Organisational structure
The framework for identifying and organising the tasks to be performed within an organisation is referred to as its organisation structure. These not only determine the different departments in the organisation but also establishes who is responsible to whom, for example the company's chain of command. :: Irish League of Credit Unions (6th Editio …

Participation Rate
This is the proportion of the population aged between 15 and 64 who are in the labour force. The higher the rate of participation, the greater the supply of labour (a factor of production) available in a country.

Partnership
A business partnership is a mutually beneficial arrangement that combines the strengths of two or more organisations in a way that produces an economy of scale. Many businesses extend the conventional model of partnership by forming relationships with other types of organisations, such as charities. :: Amway (10th Edition)

Pay As You Go
This refers to the government paying its pensions liabilities from current tax and non-tax revenue. :: Dept of Finance (5th Edition)

Personal Pension Plan
These are contracts effected with an insurance company.They are applicable to the self-employed and to persons in non-pensionable employment. This type of pension is fully funded by the policyholders. :: The Pensions Board (6th Edition)

Personal Public Service Number
This unique reference number will help you to access benefits and information from public service agencies more quickly and more easily. This includes services such as Social Welfare, Revenue, Public Healthcare and Education. :: Office of the Revenue Commissioners (10th Edition)

Physical Capital
Any non-human asset made by humans and then used in production. :: Microsoft (9th Edition)

Point of Sale
This is usually in retail outlets, and is the physical area where a customer selects a product. Point of sale material is publicity material provided by a supplier for the use of a retailer at the point-of-sale. :: O2 (9th Edition) :: Cadbury (9th Edition) :: Masterfoods (5th Edition) :: Musgrave (5th Edition)

Positioning - Product Positioning
This is the positioning of a product or brand in the mind of the consumer. Main factors that are valued by consumers when making decisions are matched with product and/or branding features to position that product/brand.

Positioning Strategy
This describes the way in which a product or service is understood by consumers based on important attributes. :: USIT (6th Edition)

Pre-tax profit
Profits of a company before deductions for tax. It is the most common yardstick used to judge company performance.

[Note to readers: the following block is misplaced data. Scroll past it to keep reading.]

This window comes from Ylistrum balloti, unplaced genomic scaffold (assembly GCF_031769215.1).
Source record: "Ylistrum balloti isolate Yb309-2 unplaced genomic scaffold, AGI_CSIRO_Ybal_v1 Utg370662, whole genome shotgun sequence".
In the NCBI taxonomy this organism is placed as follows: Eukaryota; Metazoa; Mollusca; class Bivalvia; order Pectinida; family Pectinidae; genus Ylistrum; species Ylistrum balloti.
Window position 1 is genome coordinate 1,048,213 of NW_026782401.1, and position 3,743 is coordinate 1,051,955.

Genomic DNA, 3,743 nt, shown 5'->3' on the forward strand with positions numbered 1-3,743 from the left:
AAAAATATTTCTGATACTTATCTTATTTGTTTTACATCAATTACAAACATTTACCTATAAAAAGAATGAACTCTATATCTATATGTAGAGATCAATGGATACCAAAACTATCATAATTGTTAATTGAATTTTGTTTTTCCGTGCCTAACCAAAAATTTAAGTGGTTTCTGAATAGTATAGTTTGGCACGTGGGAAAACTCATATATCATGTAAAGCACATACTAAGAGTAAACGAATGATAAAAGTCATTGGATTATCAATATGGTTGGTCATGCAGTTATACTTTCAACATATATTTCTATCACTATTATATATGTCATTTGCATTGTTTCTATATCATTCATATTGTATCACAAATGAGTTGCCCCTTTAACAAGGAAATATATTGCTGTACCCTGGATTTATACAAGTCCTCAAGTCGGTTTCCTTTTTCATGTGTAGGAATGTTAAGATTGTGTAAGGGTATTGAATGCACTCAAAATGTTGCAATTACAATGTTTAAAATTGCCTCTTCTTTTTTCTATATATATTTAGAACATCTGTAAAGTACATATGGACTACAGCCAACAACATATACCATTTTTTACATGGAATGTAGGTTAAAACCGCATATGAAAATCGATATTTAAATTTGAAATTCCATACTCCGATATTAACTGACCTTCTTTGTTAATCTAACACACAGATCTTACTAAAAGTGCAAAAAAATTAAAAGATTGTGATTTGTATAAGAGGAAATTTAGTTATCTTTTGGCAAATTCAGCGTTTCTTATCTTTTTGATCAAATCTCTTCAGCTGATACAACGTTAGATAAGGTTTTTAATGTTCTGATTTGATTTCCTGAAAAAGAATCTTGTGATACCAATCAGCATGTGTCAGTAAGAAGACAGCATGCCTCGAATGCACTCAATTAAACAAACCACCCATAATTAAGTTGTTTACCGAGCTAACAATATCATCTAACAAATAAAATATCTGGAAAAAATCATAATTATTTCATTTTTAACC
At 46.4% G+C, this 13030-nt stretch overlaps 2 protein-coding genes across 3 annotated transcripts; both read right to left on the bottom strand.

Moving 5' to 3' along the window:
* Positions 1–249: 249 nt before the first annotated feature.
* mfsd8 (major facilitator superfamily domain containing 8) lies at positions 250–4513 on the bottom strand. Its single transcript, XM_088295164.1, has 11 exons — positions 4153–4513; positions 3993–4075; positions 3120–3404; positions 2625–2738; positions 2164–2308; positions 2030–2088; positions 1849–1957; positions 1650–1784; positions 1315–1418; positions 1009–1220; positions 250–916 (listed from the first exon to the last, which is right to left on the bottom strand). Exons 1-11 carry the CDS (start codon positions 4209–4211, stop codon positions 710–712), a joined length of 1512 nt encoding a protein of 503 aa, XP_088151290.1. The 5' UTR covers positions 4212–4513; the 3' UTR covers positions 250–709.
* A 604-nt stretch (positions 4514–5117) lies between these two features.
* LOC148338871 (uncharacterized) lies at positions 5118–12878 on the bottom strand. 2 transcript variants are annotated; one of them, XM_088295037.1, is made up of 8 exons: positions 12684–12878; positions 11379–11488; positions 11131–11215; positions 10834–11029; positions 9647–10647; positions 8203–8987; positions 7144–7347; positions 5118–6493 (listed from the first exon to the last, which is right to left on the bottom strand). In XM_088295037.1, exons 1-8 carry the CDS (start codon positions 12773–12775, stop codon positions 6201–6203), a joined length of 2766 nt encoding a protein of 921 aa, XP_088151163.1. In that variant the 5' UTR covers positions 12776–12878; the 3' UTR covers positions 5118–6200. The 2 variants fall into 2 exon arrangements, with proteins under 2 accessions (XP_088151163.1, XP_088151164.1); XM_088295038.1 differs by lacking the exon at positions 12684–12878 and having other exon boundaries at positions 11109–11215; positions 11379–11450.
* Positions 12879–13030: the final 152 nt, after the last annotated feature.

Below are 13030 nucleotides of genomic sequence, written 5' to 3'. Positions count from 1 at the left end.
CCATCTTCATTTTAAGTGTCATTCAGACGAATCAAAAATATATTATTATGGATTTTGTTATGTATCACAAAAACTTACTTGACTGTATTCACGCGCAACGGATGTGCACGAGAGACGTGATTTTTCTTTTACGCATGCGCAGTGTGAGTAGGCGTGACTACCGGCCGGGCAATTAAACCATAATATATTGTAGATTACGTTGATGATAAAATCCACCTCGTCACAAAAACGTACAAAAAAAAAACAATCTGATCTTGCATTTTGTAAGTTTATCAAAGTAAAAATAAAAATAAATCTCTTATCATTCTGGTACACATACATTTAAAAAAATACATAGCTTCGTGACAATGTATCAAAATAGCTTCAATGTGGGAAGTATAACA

Preference shares
Holders of these shares receive fixed dividends before ordinary shareholders. Established companies tend to receive funding in the form of preference shares. :: Enterprise Ireland (5th Edition)

Preliminary Results
Company results for the full trading year.

Premium
The sum of money paid by an insured person to the insurance company in return for a promise of compensation, should financial loss occur. :: Hibernian (10th Edition)

Primary Sector Economy
This generally involves the conversion of natural resources into primary products. Most products from this sector are commodities or raw materials for other industries. Major businesses in this sector include agriculture, agribusiness, fishing, forestry and all mining and quarrying industries. The secondary sector of industry is the manufacturing …

Private Limited Company
Private companies may issue stock and have shareholders. However, their shares do not trade on public exchanges and are not issued through an IPO. :: AIB (10th Edition)

Privatisation
A procedure to pursue a free-market economy for state-owned companies, and make them available for new investments by inviting private businesses to assume part or full ownership and management. :: Dept. of Finance (6th Edition)

Product Brands
This is a branded product that is distinct from the corporate brand and often forms part of an overall product portfolio. :: Guinness (7th Edition)

Product Life Cycle
The different stages of a products sales rate can generally be defined in terms of development, launch, growth, maturity and decline. These stages are used as guidelines in altering the resources used to support the product or service. :: Dell (9th Edition) :: Beiersdorf (6th Edition):: GlaxoSmithKline (5th Edition) :: Microsoft (7th Edition)

Profit
Gross Profit is calculated by subtracting direct costs from sales revenue. Direct costs are costs such as stocks and other costs that are directly associated with sales. When we subtract overheads from Gross Profit we get Net Profit. :: Amway (9th Edition) :: CRH (8th Edition)